If you have been living in a cave, you might not have heard of the sustainable growth rate (SGR), the method used to adjust Medicare payments on an annual basis. It’s the SGR that will cause a draconian cut of 26 percent in payments to ophthalmology over the next nine years. Other insurers will follow Medicare’s lead in a heartbeat, so no consolation there. That translates into a greater than 50 percent cut in the net (your take-home pay), assuming you are unable or unwilling to trim your overhead by moving your examining equipment into your cave, or laying off the employees who allow you to be efficiently productive.
The SGR is flawed because it limits growth in Part B Medicare spending (that’s us) to the growth in the gross domestic product (GDP). The GDP has little to do with costs of providing medical service. It also is a poor marker for our rapidly growing bedfellows in Part B: new technology and in-office administered drugs, like cancer chemotherapy, which have quintuple the growth rate of the GDP.
So why can’t we get rid of SGR, which everyone agrees is unfair and unrelated to our costs of delivering care? According to the budget gurus, the price tag for getting rid of SGR is too high, so we’ve had to settle for an annual rollback of the automatic cuts. At first, the cuts were granted de facto. Then Congress discovered that if medicine was so insistent on a rollback, maybe they could tie it to something they wanted from medicine. Good old political horse-trading. This year it was pay-for-performance, next year who knows what, maybe mandatory electronic prescriptions or some other unfunded mandate. The whole thing reminds me of being on the rack in the dungeon. Every so often the inquisitors would come by to tighten it up a notch, or maybe not if the prisoner would divulge a bit of useful information. But the prisoner is still on the rack, and not in possession of much political leverage, if you get my drift.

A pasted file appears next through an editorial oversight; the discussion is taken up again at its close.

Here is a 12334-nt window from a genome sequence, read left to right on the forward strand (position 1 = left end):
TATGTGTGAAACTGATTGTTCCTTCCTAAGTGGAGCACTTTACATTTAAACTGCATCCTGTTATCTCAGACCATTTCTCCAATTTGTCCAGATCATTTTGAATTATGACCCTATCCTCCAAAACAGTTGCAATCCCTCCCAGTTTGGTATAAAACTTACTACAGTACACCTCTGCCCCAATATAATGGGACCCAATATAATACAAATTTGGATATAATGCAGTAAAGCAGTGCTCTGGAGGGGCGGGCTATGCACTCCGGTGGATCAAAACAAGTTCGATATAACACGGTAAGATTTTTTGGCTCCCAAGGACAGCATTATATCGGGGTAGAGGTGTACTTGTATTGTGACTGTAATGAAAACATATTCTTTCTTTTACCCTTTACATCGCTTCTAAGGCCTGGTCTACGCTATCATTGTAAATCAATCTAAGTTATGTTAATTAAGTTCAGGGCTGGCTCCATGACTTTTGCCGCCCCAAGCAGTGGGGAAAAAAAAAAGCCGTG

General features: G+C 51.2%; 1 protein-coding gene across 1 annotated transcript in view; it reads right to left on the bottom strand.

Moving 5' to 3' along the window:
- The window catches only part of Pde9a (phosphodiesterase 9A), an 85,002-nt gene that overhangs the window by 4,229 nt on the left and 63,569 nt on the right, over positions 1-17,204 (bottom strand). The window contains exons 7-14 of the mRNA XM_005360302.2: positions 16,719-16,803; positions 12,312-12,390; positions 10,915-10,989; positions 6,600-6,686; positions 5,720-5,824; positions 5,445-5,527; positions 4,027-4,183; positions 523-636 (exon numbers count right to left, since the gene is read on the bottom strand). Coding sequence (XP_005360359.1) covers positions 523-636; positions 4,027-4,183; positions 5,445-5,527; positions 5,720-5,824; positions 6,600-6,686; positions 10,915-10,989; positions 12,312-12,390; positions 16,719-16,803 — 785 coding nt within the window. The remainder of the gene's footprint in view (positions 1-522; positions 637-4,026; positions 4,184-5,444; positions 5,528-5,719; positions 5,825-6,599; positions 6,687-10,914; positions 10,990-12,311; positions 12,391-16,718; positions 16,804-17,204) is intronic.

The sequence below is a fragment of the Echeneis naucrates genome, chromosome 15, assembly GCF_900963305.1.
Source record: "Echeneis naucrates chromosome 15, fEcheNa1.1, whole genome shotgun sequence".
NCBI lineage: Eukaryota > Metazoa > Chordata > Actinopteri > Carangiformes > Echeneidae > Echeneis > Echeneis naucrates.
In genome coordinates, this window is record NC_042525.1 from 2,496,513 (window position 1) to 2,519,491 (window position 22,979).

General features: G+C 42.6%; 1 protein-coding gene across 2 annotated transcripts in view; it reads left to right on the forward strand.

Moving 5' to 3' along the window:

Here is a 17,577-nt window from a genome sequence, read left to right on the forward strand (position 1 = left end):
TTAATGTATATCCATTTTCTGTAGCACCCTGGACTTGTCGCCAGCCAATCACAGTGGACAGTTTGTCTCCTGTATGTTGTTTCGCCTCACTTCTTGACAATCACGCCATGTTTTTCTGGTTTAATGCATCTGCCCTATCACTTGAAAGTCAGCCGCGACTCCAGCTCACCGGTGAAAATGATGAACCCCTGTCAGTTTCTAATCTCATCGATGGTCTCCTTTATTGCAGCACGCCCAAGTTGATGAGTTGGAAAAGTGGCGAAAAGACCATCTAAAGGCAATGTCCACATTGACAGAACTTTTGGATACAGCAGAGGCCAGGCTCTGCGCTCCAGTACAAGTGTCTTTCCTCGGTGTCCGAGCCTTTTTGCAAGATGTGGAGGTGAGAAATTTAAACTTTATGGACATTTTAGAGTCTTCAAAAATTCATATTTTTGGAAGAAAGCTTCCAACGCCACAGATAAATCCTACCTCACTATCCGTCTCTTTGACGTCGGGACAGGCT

It turns out that there is some political leverage in the world outside the dungeon. If Medicare patients have trouble getting access to see a doctor, seniors will get testy, and elections could be lost. So it’s simple, just stop seeing Medicare patients when the payments get too slim, and the problem is solved. Trouble is, Medicare represents the majority of the patients and therefore revenue of most ophthalmologists. So we can’t afford just to walk away. We are prisoners. Besides, even though we are bright and talented, we are not trained to do anything else that would pay anywhere near what we can earn as physicians, even after fee rollbacks. The economic trap of this situation (exit barrier) was pointed out to me by our colleague David C. Herman, MD, chairman of the institutional clinical practice committee at Mayo Clinic, Rochester. (Anybody in that position is a priori a lot smarter in economics than I am.) In other fields, like if you are a CEO of a corporation, you can just change industries. Your talents are transferable. So that gives you leverage if your industry is suffering and your company wants to lower your salary.
When you are on the rack, it’s easy to feel helpless. So it’s a good thing we have a widely recognized team on our side, the Academy’s Washington office. They go forth and win Medicare and other battles for us time and again. OphthPAC, our political action committee, helps ensure our D.C. folks access to our elected representatives, and then our team does the rest. So it’s your choice: Contribute to OphthPAC and make it strong, or wait to see what the next notch on the rack feels like.